Zucchini

August 8th is National Zucchini Day

The zucchini (/zuːˈkiːni/ plural: zucchini or zucchinis), courgette (/kʊərˈʒɛt/; plural: courgettes) or baby marrow (Cucurbita pepo) is a summer squash, a vining herbaceous plant whose fruit are harvested when their immature seeds and epicarp (rind) are still soft and edible. It is closely related, but not identical, to the marrow; its fruit may be called marrow when mature.

Ordinary zucchini fruit are any shade of green, though the golden zucchini is a deep yellow or orange. At maturity, they can grow to nearly 1 metre (3 feet) in length, but they are normally harvested at about 15–25 cm (6–10 in).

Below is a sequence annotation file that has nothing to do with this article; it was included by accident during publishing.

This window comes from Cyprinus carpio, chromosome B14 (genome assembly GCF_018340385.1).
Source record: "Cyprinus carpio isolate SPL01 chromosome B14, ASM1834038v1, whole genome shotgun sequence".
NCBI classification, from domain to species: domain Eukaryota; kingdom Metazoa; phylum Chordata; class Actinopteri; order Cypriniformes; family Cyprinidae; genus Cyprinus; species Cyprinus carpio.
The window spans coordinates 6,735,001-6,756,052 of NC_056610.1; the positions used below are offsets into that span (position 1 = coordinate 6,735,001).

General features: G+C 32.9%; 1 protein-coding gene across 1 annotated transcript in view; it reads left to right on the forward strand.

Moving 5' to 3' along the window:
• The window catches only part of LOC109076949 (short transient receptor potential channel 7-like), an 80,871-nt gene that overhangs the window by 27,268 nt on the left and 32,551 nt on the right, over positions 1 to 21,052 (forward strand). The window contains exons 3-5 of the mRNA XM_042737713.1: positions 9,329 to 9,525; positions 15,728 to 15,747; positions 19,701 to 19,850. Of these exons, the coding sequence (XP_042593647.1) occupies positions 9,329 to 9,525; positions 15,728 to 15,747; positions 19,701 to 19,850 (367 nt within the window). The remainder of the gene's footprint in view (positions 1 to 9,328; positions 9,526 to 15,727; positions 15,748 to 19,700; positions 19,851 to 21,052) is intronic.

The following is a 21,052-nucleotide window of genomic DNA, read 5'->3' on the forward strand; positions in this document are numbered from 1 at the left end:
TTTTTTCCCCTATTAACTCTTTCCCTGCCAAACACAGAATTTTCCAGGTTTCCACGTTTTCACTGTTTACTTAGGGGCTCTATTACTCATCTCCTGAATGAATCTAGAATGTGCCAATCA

In botany, the zucchini's fruit is a pepo, a berry (the swollen ovary of the zucchini flower) with a hardened epicarp. In cookery, it is a vegetable, usually cooked and eaten as a savory dish or accompaniment.

Zucchini occasionally contain toxic cucurbitacins, making them extremely bitter, and causing severe gastero-enteric upsets. Causes include stressed growing conditions, and cross pollination with related species such as cucumbers and ornamental squashes.

Zucchini descends from squashes first domesticated in Mesoamerica over 7,000 years ago, but the zucchini itself was bred in Milan in the late 19th century.


What will you be celebrating? How will you do it?